In the fear of the LORD is strong confidence: and his children shall have a place of refuge. Proverbs 14:26 KJV
You may have heard one or more versions of The Hot Dog Vendor Fable. It’s worth repeating at this moment in history.*
Joe was your average Joe. As a young father, he bootstrapped his way into success with a street corner hotdog stand. But then he made a critical mistake. Actually, a very common mistake. A mistake that you and I are at risk of making this very moment.
Joe always made wonderful hot dogs, supplied superior condiments, and his hot dog rolls were second to none. He built a thriving business with raving fans that handed him dollar bills daily. He even made enough money to send his only son to college.
Then, one day, his son came home for a visit. “Dad,” he said in a very serious tone, “there is a big recession coming. You need to prepare for the worst. You need to tighten your belt and save anywhere you can. There will be a lot of businesses that lay off workers or even close down completely. They won’t be coming out to your hot dog stand for lunch. This will be very hard on your hot dog business.”
Trusting his educated son’s advice, Joe began to notice things he hadn’t thought about before. He soon began to feel that the signs of an economic downturn were all around him. He decided he better slim down his daily order of hot dogs and rolls so he wouldn’t be stuck with old inventory. He started running out of supplies just a little earlier in the day than usual. His income dropped. He had more time at home to worry about the recession.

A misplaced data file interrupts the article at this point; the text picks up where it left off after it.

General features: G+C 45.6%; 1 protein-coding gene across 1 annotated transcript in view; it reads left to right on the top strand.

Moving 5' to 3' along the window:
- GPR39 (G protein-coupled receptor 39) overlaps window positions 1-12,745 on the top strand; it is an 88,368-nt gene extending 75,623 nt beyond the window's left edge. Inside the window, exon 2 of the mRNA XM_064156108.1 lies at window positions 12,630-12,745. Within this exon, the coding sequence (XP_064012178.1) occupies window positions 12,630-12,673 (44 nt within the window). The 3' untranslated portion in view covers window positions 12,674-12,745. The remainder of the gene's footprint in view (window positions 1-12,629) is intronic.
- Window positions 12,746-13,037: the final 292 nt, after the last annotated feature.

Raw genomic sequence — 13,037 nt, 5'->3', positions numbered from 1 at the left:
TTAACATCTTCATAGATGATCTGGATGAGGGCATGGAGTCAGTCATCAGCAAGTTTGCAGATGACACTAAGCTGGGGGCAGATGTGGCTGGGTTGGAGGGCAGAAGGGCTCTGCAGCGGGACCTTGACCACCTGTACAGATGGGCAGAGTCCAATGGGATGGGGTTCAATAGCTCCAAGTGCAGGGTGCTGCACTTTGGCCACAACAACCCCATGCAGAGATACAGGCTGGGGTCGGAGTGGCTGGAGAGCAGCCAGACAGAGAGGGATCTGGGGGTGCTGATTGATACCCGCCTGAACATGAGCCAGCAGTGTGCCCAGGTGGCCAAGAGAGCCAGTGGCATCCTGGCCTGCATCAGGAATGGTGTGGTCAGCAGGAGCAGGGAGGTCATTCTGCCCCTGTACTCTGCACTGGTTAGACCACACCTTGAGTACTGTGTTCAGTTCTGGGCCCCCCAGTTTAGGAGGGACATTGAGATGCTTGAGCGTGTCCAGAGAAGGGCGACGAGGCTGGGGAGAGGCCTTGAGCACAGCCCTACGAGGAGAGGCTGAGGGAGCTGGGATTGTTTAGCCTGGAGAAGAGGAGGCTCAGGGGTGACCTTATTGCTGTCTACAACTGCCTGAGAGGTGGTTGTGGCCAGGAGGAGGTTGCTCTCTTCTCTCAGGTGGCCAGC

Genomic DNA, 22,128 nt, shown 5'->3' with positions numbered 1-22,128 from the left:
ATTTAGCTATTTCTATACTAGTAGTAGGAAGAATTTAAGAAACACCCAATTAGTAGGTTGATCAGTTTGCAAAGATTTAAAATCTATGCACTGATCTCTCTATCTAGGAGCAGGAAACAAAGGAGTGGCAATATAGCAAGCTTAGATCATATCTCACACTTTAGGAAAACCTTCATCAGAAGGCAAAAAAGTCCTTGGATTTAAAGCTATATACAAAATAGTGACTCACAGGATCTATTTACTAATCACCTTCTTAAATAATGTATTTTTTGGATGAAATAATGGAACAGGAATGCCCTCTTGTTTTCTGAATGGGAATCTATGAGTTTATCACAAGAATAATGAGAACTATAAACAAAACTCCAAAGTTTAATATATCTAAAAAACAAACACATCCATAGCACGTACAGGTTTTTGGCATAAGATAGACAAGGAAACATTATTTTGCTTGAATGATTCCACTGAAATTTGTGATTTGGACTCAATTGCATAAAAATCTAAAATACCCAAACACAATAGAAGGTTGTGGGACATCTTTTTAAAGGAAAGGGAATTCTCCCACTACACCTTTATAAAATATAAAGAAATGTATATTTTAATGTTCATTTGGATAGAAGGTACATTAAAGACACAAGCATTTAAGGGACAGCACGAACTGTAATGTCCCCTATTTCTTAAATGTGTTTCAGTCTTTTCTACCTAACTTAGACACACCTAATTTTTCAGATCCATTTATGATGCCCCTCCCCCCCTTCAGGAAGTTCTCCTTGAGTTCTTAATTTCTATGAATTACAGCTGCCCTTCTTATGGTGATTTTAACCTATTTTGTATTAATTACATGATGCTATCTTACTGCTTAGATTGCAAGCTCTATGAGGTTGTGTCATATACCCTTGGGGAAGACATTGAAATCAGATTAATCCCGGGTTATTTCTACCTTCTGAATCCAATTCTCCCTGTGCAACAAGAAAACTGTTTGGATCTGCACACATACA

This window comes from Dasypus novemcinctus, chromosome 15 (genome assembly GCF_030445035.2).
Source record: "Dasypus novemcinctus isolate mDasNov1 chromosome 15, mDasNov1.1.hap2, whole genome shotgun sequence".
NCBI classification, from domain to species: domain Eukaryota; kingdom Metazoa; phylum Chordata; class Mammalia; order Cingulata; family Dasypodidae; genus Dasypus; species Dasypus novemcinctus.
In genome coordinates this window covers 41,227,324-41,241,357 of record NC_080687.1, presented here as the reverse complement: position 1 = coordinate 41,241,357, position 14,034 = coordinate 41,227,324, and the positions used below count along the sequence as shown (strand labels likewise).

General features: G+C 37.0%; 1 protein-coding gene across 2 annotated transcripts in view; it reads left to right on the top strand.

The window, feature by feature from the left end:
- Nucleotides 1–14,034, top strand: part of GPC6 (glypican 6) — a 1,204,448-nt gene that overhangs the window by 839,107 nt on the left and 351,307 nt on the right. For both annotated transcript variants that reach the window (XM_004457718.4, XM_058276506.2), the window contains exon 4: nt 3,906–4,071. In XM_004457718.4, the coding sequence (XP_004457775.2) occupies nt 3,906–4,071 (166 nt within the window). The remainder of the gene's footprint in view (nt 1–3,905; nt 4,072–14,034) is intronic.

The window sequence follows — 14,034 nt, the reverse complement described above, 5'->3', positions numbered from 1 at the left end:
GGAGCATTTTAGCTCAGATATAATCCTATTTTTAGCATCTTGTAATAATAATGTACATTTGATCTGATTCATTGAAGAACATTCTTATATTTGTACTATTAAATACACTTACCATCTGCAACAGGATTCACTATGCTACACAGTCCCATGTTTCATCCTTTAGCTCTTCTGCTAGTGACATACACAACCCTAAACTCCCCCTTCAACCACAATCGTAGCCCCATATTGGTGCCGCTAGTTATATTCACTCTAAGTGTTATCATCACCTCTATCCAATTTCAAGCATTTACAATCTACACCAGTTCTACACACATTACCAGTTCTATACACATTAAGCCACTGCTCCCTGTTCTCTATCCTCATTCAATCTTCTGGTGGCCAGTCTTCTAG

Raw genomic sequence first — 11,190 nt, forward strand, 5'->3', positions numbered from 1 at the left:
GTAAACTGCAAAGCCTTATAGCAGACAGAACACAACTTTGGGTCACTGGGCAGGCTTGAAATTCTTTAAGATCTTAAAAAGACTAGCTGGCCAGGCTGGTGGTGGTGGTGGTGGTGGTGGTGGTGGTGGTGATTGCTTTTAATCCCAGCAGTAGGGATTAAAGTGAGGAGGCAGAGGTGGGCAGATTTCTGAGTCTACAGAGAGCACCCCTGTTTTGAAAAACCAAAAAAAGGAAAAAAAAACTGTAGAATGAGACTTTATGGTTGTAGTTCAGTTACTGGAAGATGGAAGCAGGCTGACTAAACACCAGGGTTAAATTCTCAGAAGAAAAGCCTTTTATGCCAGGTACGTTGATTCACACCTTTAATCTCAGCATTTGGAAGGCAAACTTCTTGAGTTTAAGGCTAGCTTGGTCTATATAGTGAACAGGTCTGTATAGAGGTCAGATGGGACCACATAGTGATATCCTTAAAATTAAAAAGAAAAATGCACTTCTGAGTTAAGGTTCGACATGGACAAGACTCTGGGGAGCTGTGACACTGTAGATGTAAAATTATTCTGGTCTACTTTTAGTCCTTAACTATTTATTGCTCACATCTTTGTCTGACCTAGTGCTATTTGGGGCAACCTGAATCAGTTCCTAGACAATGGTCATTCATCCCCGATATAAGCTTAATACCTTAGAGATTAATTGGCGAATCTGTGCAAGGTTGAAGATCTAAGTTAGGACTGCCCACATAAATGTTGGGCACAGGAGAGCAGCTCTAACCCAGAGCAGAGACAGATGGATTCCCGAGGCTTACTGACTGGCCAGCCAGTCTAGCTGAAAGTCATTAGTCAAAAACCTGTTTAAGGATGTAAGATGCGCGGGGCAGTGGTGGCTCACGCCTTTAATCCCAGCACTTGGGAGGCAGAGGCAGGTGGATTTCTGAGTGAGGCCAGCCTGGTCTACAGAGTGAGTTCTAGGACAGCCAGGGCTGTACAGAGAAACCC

Then his lighted sign went bad. “No use replacing that,” he thought. “My regular customers already know where I’m at.” Joe just took it down.
A few weeks later, he was reviewing his sales figures and decided to cut his daily order another 15%. He just wasn’t selling as much as he used to. And now he knew the recession had hit for real.
Did the recession hit Joe, or did Joe hit the recession?
Let’s be very careful how we respond to the news of the COVID-19 recession. Have things changed? Well, there is no denying that things have changed “out there.” But what about “in here” between your own two ears? Your own thinking can create a self fulfilling prophecy of doom.
Instead of immediately focusing preemptive efforts on limiting risk, we should first focus on looking for opportunity. This does not deny the reality that things are different. Rather, we accept that we will need to figure out how to respond to the changes, so we can still serve the needs our customers have. They still have needs. They might be different now than a month ago. What can you do to solve the new problems that your customers have?
Cofounder and Visionary at Rosewood Marketing
* Kudos to Confidence in Crisis Round Table attendee Darryl Weaver for bringing the Hot Dog Vendor Fable to my attention and inspiring this article.